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Climate scientists agree that the 21st century will be warmer. That warming will likely bring economic pain to the U.S., though economists aren't sure how much. Now, a research team says they can at least tell which parts of the country are likely to suffer the most. NPR's Christopher Joyce reports on their new study.
CHRISTOPHER JOYCE, BYLINE: The team started with history. How have heat waves and drought affected the economy in the past? Then they applied that metric to various warming scenarios for the future, county by county. They found that if warming continues at recent rates it could shave several percentage points off the country's gross domestic product by century's end. But lead researcher Solomon Hsiang says that's not really the bottom line.
SOLOMON HSIANG: I think the takeaway message that is most striking is that the effects of climate change on the U.S. are not the same everywhere. Where you are in the country really matters.
JOYCE: Colder places like New England might see an economic upturn - lower heating bills, for example. But hot places like the South and Midwest could see huge damage to their local economies - enormous electric bills or dying crops. Maybe that's not so surprising. But Hsiang, an economist at the University of California, Berkeley, takes it a step further. Climate change will redistribute wealth away from hard-hit regions and mostly toward the North and West. Exactly how much is hard to predict. Hsiang acknowledges that his numbers are uncertain. But he says that's actually part of the message.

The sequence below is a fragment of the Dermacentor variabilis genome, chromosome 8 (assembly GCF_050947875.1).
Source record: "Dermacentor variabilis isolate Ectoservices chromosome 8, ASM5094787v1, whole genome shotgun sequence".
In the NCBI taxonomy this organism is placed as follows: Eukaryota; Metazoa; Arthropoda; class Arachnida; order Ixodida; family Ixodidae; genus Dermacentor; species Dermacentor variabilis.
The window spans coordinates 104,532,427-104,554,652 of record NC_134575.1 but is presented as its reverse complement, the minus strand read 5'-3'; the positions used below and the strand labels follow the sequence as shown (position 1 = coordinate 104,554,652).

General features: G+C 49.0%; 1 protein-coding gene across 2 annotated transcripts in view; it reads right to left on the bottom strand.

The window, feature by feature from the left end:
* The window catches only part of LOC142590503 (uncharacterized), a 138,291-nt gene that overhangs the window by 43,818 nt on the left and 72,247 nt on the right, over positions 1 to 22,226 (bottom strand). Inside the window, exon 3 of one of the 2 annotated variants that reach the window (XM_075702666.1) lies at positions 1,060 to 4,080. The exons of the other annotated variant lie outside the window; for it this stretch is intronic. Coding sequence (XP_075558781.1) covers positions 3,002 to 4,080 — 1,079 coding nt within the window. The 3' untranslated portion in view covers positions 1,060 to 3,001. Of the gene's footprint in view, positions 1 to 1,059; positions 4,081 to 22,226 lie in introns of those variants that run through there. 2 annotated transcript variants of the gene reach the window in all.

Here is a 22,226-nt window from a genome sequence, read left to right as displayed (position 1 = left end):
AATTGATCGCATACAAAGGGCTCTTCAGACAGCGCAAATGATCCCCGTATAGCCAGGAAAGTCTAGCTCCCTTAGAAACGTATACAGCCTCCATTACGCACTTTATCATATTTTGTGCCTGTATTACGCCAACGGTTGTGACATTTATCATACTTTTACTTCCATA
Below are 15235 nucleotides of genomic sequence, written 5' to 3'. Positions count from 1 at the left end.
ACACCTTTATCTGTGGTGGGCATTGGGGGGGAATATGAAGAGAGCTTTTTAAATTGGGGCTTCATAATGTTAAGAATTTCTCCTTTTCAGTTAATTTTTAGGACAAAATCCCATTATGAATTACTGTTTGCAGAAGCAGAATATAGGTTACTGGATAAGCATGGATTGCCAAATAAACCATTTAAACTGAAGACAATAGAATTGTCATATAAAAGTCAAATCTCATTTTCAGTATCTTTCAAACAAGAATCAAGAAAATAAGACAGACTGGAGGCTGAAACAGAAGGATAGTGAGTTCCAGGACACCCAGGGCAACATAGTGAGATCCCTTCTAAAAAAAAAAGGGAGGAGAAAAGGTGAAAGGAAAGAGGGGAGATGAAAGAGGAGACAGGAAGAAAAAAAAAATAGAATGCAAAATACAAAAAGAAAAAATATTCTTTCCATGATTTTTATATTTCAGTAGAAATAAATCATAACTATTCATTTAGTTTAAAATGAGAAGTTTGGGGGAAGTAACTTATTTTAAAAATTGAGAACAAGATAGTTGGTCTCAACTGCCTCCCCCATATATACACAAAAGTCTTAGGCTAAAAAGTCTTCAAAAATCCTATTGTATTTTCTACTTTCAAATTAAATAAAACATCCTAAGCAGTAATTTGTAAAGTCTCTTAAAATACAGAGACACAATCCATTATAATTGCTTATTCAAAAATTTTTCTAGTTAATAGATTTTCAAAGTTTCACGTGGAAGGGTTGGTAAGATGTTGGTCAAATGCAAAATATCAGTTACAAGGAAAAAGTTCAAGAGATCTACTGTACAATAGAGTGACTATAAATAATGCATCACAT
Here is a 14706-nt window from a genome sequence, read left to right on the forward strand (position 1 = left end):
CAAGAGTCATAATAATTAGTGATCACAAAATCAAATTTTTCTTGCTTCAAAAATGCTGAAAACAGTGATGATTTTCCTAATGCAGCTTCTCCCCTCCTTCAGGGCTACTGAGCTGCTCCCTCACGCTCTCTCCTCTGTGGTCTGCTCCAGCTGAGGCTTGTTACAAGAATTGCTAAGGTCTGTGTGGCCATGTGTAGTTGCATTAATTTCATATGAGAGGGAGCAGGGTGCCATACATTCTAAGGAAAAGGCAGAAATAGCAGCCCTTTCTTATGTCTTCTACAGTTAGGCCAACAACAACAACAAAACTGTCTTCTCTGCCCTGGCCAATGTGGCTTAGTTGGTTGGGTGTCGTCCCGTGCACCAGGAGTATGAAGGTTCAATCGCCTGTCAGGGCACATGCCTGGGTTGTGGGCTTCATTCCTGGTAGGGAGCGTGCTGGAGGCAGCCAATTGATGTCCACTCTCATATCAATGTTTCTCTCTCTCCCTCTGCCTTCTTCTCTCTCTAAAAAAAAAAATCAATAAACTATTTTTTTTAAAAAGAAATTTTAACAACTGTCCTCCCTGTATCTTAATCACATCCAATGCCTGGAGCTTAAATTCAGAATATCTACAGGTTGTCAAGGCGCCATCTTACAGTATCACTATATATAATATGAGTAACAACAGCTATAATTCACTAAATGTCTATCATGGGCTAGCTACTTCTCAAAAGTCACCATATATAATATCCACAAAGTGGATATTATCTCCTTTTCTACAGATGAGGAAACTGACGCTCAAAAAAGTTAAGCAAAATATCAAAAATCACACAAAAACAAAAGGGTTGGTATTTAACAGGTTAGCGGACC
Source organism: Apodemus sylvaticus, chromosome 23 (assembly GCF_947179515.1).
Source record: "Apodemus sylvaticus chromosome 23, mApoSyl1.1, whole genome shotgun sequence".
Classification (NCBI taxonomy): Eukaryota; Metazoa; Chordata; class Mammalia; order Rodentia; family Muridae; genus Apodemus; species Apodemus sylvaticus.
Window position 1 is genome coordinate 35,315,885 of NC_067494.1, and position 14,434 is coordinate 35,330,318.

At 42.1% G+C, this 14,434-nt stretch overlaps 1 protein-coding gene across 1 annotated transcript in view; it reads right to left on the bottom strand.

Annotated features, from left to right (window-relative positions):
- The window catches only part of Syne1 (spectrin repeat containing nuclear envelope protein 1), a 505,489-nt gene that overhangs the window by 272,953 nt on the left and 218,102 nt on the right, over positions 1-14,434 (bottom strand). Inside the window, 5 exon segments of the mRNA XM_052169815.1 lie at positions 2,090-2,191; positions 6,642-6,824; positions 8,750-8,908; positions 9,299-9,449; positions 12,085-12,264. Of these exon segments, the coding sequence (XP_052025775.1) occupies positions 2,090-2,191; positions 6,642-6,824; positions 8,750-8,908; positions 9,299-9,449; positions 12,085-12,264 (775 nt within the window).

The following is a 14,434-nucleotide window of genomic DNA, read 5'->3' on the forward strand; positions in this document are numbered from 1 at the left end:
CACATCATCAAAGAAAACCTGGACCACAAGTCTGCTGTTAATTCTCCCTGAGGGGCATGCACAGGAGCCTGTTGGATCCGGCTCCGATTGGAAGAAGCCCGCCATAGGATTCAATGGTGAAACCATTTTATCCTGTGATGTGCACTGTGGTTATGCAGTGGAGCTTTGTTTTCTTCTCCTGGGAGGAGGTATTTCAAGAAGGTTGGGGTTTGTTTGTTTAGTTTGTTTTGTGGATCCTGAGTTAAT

HSIANG: When you start changing the climate, it starts affecting all these aspects of the economy. And it makes the future world harder to predict.
JOYCE: Things like new technologies to help people adapt, for example. With so many uncertainties, why do this kind of exercise? Economist Billy Pizer at Duke University says research like this at least brings a distant threat into focus.
BILLY PIZER: It's important to figure out - are we talking about something the size of a bread box or the size of an elephant, you know, or the size of a mouse? And I think getting those sorts of magnitudes right is really important. And I think that that's what this paper does.
JOYCE: And it continues a 10-year effort to determine something called the social cost of carbon, carbon dioxide being the major greenhouse gas. What's a ton of carbon pollution going to do to the economy? And should polluters pay that cost now? The Trump administration says it's not interested in the cost of carbon or moving away from carbon-based fuels. Economist Chris Field at Stanford University says, yes, that would be expensive. But he compares it to the space program in the 1960s.
CHRIS FIELD: It cost a lot. But it also unleashed a huge amount of creativity and innovation and really launched the United States on the trajectory to being ready for the 21st century.
JOYCE: The research appears in the journal Science. Christopher Joyce, NPR News.
[POST-BROADCAST CORRECTION: In this report, Chris Field is referred to as an economist. He is a climate scientist]
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